Winemaker Tony Coltrin ensures that the Hangtime wines embody the essence of Hangtime. His winemaking philosophy focuses on developing balance and harmony in his wines, as he does in his life.
Hangtime wines have the authentic expression and laid-back approachability that can only come from the Golden State. Grapevines take deep root in the diverse soils up and down the coast of California, where vineyards are bathed by warm sun and cooled by ocean breezes. This combination develops the perfect balance between ripe flavor and bright acidity in grapes as they spend extra days—optimum hangtime—on the vine.
From rugged mountain slopes to windswept coastal plains, from gentle, sunny foothills to foggy river valleys, California wine country is dramatic, diverse and stands among the best winegrowing regions of the world. Long, sunny days ripen wine grapes to vibrant fruit expression, while chilly nights and ocean breezes maintain their bright natural acidity. We source Hangtime wines from select spots where this combination of sunny days and cool nights slows ripening for a long, steady growing season. The longer growing season means that grape clusters spend a higher than average number of days hanging on the vine—an extended “hangtime” results in complex, perfectly balanced wines.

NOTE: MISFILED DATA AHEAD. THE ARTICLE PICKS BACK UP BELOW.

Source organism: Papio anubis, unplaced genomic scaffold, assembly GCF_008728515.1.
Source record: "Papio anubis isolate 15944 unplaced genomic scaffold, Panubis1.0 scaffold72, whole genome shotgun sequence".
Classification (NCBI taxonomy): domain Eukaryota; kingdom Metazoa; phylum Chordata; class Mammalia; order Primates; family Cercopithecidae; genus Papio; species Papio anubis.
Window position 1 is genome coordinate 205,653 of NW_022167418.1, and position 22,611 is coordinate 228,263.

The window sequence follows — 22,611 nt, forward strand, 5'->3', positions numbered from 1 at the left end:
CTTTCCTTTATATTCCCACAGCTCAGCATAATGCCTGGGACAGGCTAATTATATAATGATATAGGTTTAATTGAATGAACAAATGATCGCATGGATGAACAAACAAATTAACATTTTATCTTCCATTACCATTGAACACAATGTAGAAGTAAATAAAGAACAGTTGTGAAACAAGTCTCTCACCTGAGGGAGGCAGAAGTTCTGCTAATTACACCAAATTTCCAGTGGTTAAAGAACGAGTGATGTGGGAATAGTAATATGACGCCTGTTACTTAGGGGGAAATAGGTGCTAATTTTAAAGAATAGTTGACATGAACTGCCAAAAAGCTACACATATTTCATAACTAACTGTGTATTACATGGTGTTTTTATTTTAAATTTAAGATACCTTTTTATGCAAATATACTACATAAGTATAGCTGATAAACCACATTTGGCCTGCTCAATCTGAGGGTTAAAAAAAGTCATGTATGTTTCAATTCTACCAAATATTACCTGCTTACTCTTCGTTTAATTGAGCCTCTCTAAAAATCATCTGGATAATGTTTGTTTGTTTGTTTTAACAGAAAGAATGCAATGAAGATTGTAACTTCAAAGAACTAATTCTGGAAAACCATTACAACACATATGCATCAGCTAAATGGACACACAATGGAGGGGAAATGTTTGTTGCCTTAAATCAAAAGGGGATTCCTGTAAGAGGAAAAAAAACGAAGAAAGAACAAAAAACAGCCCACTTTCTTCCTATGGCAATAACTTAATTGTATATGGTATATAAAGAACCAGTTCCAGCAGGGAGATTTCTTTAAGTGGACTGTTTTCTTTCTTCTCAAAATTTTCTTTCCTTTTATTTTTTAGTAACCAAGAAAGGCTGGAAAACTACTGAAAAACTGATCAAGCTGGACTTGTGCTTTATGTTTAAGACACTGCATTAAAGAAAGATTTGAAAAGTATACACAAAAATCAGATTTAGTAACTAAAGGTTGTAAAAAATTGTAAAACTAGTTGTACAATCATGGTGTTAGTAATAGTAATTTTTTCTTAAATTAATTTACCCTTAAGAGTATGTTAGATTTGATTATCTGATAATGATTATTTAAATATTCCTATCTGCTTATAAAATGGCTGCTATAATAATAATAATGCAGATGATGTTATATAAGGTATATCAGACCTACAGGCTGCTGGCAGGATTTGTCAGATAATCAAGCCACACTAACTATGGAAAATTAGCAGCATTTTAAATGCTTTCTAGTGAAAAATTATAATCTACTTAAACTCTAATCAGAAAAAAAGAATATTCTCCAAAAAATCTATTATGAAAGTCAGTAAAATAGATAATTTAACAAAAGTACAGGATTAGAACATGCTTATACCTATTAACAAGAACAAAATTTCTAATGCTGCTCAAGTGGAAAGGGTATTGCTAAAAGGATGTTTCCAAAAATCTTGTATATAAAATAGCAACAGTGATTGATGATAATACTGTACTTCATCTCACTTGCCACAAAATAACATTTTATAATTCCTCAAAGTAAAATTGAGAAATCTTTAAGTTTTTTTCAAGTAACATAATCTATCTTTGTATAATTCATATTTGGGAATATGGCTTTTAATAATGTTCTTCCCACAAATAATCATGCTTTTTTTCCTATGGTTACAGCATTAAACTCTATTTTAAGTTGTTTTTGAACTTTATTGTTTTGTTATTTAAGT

Trace the life cycle of a vine to understand “Hangtime”:
Budbreak—in mid-March, green buds burst forth from the winter vines and send out tender shoots.
Flowering—40 to 80 days after budbreak tiny flowers appear at the end of the shoots.
Fruit Set—just after flowering, the flower forms a seed; next, a grape starts to form around the seed to protect it.
Veraison—all varieties of young grapes are hard and green; 40 to 50 days after fruit set, during veraison, they begin to ripen with sugar, softening and developing color according to variety. This marks the beginning of a cluster’s “hangtime!”
Harvest—grapes are picked, marking the end of “hangtime” and the end of their life cycle.